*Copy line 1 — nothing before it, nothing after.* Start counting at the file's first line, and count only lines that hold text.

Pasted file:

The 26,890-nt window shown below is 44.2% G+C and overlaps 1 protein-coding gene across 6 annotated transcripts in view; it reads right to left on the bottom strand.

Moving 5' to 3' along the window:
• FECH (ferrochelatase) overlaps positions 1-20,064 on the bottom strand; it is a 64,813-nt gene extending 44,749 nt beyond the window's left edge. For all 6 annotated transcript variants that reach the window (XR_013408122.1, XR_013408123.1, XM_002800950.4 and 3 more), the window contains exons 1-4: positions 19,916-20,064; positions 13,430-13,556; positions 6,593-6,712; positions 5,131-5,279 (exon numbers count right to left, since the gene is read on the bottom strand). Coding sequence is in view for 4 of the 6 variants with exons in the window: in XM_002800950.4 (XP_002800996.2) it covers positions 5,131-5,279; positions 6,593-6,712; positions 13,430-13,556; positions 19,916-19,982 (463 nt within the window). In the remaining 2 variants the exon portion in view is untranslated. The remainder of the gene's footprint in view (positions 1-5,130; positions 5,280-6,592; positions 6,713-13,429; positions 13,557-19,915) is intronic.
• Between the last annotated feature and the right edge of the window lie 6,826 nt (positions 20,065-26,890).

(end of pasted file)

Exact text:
The 26,890-nt window shown below is 44.2% G+C and overlaps 1 protein-coding gene across 6 annotated transcripts in view; it reads right to left on the bottom strand.